My fourth class of the day is a double (80 minutes long) with a new teacher. She had told me last week that she would be giving tests this week, so I didn’t prepare any materials. When we go to the class she decides to have them open the books and read a story instead. I read the story in English and she translates it. The students answer questions. It’s about a lion and a jackal and I tell the students about the time I was on a safari in Africa with my daughter and the jeep broke and we had to hike out of the area on foot, holding the little children on our shoulders so the lions and hyenas wouldn’t be tempted to go after the smaller more vulnerable “food source.” I’d call this a successful lesson. We repeat the whole performance for next class.
Then it’s 2:00. Time to go home and get some lunch. It’s so hot. I stagger into my room, pull off my jilbab and put on shorts (they still need to go below the knee) and a t-shirt. Lunch is fried fish - tail section, fried cut up tofu, white rice, green leaves in soup stuff that you spoon over the rice and some papaya. I eat, thank my host mother, go into my room and shut the door. I put the fan 6 inches from my face and try to cool off as I lay down on the bed. I read a novel for about an hour then I chat a little with the student boarders who also live at my house. I make an album of pictures of my new grandchild then sit down at the computer and try to figure out what I’ll be doing for lessons plans for English Club & English for Teachers.
Okay, what have I learned from this exercise?
My normal days often feel frustrating. I didn’t tell you about the part where I felt really angry with my co-teacher because she didn’t show up for class. I’m practicing just watching my anger and it took a huge amount of patience to hold my tongue. I saw her later and she said, “I have so many work that I have to do. Oma, I have to finish it.” Then she offered me some of her snack, “Oma, do you like it? I think it is so nice.” I didn’t like it. But I thanked her anyway. I don’t like admitting how often I just wish I were back in America where I could have a direct conversation with someone and know in advance what my co-workers are planning and make adjustments.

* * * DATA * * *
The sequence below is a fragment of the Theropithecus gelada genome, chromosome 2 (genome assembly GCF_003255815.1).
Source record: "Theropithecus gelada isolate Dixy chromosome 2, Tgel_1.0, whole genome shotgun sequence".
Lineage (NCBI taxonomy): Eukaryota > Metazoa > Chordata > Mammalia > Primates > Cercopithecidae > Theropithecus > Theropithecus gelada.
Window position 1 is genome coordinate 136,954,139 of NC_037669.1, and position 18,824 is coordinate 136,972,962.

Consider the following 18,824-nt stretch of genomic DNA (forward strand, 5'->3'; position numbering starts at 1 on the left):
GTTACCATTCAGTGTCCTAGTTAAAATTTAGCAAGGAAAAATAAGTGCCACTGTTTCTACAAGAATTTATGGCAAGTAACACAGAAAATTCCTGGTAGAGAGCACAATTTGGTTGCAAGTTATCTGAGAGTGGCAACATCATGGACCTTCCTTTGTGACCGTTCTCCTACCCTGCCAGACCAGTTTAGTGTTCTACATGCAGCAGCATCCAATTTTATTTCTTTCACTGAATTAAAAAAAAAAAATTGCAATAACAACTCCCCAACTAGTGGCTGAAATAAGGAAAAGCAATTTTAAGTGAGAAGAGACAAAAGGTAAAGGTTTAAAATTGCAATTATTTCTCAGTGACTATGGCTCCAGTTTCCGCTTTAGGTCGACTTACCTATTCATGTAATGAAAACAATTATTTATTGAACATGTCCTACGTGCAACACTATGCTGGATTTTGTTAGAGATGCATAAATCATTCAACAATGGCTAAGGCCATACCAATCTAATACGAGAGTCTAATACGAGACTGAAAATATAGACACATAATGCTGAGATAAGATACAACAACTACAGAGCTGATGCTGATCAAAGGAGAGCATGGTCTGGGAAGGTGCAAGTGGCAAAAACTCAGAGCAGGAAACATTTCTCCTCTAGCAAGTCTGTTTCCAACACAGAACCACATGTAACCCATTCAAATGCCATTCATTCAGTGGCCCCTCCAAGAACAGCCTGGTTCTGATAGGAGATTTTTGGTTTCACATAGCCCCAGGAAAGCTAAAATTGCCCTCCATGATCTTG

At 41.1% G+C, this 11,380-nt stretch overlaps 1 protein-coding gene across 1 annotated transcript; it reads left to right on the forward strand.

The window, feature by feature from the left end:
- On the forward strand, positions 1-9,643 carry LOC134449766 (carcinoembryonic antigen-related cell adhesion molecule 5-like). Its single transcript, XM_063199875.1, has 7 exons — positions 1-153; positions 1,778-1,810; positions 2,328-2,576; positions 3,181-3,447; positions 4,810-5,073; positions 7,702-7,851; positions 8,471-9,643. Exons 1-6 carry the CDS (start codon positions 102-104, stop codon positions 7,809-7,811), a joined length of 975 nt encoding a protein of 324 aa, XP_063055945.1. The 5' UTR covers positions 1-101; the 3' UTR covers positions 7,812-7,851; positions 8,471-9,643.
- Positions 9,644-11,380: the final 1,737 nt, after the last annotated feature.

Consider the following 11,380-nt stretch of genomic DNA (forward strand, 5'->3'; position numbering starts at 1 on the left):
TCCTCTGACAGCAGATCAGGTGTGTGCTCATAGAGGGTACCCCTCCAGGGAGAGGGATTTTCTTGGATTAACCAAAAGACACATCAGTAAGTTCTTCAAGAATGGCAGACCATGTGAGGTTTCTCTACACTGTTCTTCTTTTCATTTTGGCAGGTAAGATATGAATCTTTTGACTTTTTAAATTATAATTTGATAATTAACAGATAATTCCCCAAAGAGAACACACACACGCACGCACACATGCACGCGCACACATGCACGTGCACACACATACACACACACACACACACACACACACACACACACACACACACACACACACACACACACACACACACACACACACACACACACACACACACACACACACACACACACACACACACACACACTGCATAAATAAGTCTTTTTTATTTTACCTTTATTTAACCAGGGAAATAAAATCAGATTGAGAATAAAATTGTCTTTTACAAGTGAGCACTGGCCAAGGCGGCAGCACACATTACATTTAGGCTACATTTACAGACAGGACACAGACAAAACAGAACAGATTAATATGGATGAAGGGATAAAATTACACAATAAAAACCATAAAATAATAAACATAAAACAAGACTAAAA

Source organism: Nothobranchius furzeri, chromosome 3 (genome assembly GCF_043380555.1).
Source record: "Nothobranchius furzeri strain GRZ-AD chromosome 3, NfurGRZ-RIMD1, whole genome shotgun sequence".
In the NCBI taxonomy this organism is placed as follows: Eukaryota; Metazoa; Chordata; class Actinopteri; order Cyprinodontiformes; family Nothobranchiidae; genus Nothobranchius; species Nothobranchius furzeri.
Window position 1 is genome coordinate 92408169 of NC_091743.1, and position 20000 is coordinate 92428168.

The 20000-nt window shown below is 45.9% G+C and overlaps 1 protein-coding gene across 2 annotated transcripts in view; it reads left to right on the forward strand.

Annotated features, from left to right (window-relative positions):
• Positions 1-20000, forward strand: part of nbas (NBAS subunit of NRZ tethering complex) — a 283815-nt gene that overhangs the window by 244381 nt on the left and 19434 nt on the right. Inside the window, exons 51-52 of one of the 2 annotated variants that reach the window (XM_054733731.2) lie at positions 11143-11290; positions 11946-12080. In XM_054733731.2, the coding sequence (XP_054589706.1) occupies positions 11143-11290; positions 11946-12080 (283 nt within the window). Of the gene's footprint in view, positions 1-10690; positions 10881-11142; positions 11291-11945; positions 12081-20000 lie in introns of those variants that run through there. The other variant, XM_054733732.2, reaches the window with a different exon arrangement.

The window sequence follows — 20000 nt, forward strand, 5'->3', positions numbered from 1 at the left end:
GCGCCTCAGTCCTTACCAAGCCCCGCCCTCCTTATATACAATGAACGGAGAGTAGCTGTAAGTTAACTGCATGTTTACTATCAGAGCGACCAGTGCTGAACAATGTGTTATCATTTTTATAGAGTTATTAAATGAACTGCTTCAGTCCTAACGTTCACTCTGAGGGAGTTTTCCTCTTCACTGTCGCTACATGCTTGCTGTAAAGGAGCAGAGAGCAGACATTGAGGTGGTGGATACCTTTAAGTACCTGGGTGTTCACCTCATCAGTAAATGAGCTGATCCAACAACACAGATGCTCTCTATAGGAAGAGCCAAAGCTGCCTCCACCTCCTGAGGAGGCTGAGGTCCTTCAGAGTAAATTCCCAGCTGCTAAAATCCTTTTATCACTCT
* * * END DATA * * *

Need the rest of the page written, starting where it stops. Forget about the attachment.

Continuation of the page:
I also noticed while writing this that there really are a lot of times during the day when I feel happy. They are not usually the times I remember when I think about my day.
And I realized that the thing that makes me the happiest is my new grandson and the thought that I will see him in 7 months so I’m going to put a picture of him at the top of this blog. It will be like a little prayer kite – out in the universe. Keep him (and all of you, family and friends who read this blog) safe until I see you again.
Love, Oma Colleen